How to understand what to test
Generating a product requires understanding it beforehand. Say, developers are facing a User Story (US) that they don’t understand, it will take them ages to create what is actually expected. Moreover, they would quickly make false assumptions based on what they thought they understood. Worst of all, making assumptions is inevitable unless the taken path is already known or obvious. Unfortunately, building a system is usually not something obvious but a rather complex task and the farther you will go into the unknown, the bigger the hypothesis you will need to make.
Logic may help to go further thanks to what is named “Modus Ponens”, a deductive approach known from antiquity and formulated by Theophrastus:
Considering two assertions
- If A then B
Therefore B can be claimed
Unfortunately again, the Modus Ponens leads to a reasoning that is correct and reinforces the conviction that we are right although the conclusion is false if the premise is actually false [McGee 1985].
There is another reasoning technique named “Modus Tollens”, an inductive approach still from Theophrastus which helps denying antecedents:
Considering two assertions:
- if A then B
- not B
Therefore A is invalid
To avoid deductive fallacies from the Modus Ponens, its Modus Tollens transposition may be used to exclude hypotheses provided that “Double Loop Learning” [Argyris 1977] [Moustier 2020] is involved. This learning strategy leads people to target a direction thanks to an expected knowledge located at a higher range which infers a clear understanding of what is expected.
Impact on the testing maturity
When it comes to complex environments such as developing a large software, according to the Cynefin framework [Snowden 2007], the mindset should move from categorizing or analyzing to probing and sensing which is the basis of testing.
Another component of testing is the use of critical thinking at each step on a regular basis with short iterations [Bolton 2012] [Bach 2016] [Moustier 2019-1]. This mindset leads to “be a tester, not a checker” and become customer advocates, which is possible only if testers truly understand users and the way they will use the product and how they will check if something works correctly [Laing 2016] [Moustier 2019-1].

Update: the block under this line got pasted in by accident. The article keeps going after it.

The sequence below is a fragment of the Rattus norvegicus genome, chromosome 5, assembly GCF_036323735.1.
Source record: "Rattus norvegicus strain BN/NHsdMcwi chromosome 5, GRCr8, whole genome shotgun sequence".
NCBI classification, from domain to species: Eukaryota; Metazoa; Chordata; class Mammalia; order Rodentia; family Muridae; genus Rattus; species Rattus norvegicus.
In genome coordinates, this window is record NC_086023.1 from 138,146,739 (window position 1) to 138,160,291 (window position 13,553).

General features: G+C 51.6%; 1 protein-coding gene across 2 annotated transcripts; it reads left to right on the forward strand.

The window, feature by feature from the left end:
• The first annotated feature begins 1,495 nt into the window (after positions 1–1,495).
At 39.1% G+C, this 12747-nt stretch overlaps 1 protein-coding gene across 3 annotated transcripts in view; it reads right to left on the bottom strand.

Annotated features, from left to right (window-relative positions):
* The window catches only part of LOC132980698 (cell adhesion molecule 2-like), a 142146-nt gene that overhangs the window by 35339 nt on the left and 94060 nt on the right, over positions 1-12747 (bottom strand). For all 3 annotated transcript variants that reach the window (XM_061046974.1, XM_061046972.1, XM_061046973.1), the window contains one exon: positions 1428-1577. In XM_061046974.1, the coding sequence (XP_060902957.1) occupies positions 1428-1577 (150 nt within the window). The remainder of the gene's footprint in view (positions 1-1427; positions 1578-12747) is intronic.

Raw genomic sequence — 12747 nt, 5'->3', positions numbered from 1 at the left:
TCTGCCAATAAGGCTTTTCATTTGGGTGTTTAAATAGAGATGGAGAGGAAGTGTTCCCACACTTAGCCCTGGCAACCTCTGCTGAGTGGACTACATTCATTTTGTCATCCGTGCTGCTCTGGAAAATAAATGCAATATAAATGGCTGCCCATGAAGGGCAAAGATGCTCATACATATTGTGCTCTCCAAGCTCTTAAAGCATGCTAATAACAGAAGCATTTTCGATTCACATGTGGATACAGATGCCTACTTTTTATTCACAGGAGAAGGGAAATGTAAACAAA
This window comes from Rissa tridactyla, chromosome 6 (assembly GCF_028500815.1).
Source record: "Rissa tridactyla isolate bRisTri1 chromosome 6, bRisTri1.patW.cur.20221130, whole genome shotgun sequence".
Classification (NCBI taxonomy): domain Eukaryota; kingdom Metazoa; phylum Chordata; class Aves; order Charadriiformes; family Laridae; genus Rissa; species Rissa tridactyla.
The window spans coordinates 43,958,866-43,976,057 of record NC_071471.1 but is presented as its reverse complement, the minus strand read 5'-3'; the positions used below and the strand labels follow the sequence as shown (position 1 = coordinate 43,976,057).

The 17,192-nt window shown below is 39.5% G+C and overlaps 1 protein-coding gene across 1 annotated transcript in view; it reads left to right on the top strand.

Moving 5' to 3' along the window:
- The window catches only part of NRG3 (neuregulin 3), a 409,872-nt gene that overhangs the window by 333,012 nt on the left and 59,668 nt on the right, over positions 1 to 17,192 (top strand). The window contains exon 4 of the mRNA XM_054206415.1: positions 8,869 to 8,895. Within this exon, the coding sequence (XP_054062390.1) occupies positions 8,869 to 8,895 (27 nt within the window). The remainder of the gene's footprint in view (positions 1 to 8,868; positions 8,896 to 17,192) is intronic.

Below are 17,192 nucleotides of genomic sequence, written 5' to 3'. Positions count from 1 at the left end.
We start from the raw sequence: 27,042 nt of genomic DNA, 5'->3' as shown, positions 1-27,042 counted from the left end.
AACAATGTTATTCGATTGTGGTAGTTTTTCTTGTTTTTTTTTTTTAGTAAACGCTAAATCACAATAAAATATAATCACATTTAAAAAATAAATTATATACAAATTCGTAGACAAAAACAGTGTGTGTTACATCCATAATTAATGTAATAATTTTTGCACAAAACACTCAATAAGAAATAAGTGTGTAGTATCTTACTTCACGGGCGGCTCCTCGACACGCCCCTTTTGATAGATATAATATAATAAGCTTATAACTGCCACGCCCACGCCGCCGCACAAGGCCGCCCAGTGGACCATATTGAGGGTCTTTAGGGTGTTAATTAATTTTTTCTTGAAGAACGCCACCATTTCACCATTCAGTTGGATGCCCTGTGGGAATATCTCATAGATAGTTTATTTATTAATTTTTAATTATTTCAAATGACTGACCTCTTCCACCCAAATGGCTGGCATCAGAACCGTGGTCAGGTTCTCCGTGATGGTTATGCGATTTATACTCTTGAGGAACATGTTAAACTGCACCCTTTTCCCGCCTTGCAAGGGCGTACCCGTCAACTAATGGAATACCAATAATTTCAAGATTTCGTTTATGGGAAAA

In terms of practices, there are several agile tricks that provide double loop learning arrangements:
- Lean Startup helps consolidating hypotheses from the market which is enabled by automated observables and deducted US that implement the hypotheses to be checked
- “3 Amigos” workshop is a very good way to infuse into the US what is to be tested at a higher range of the code; the acceptance criteria then can be automated through an ATDD approach
- Finally, the TDD coding style provides an immediate feedback loop on the assumptions made at code level.
Agilitest’s standpoint on this practice
Agilitest basically targets acceptance criteria at US and product level. But relying only on those tests is not enough to avoid fallacies neither at market nor at code level. Moreover, it would also introduce some feedback delay since automation requires a product ready to be delivered or at least good enough to be testable by a robot.
Therefore, to avoid a testing ice cone and leaving developers deep diving into wrong assumptions, it is highly recommended to perform multiple kinds of testing techniques that should be built-in from the very beginning [SAFe 2021-26][SAFe 2021-27] with a highly testable product.
To discover the whole set of practices, click here.
To go further
- [Argyris 1977] : Chris Argyris - « Double Loop Learning in Organizations » - Harvard Business Review - SEP/1977 - https://hbr.org/1977/09/double-loop-learning-in-organizations
- [Bach 2016] : James Bach - MAR 2016 - "My Brilliant Testing Ideas vs. Your Critical Thinking: A Challenge!" - Vilnius QA Gathering "Bugs'a'loud" - https://vimeo.com/161913983
- [Bolton 2012] Michael Bolton - "Critical Thinking for Testers" - EuroStar Conference - 2012 - https://www.developsense.com/presentations/2012-11-EuroSTAR-CriticalThinkingForTesters.pdf
- [Laing 2016] : Samantha Laing, Karen Greaves - « Growing Agile: A Coach’s Guide to Agile Testing » - Leanpub - 2016 - https://leanpub.com/AgileTesting
- [McGee 1985] ; V. McGee - 1985 - “A Counterexample to Modus Ponens” - https://doi.org/10.2307/2026276
- [Moustier 2019-1] : Christophe Moustier – JUN 2019 – « Le test en mode agile » - ISBN 978-2-409-01943-2
- [Moustier 2020] : Christophe Moustier – OCT 2020 – « Conduite de tests agiles pour SAFe et LeSS » - ISBN : 978-2-409-02727-7
- [SAFe 2021-26] : SAFe - FEV 2021 - « Core Values » - https://www.scaledagileframework.com/safe-core-values/
- [SAFe 2021-27] : SAFe - FEV 2021 - « Built-in Quality » - https://www.scaledagileframework.com/built-in-quality/
- [Snowded 2014] : Snowded - JUL 2014 - “Cynefin as of 1st June 2014.png” - https://en.wikipedia.org/wiki/File:Cynefin_as_of_1st_June_2014.png
- [Snowden 2007] : David J. Snowden et Mary E. Boone - NOV 2007 - “A Leader’s Framework for Decision Making” - https://hbr.org/2007/11/a-leaders-framework-for-decision-making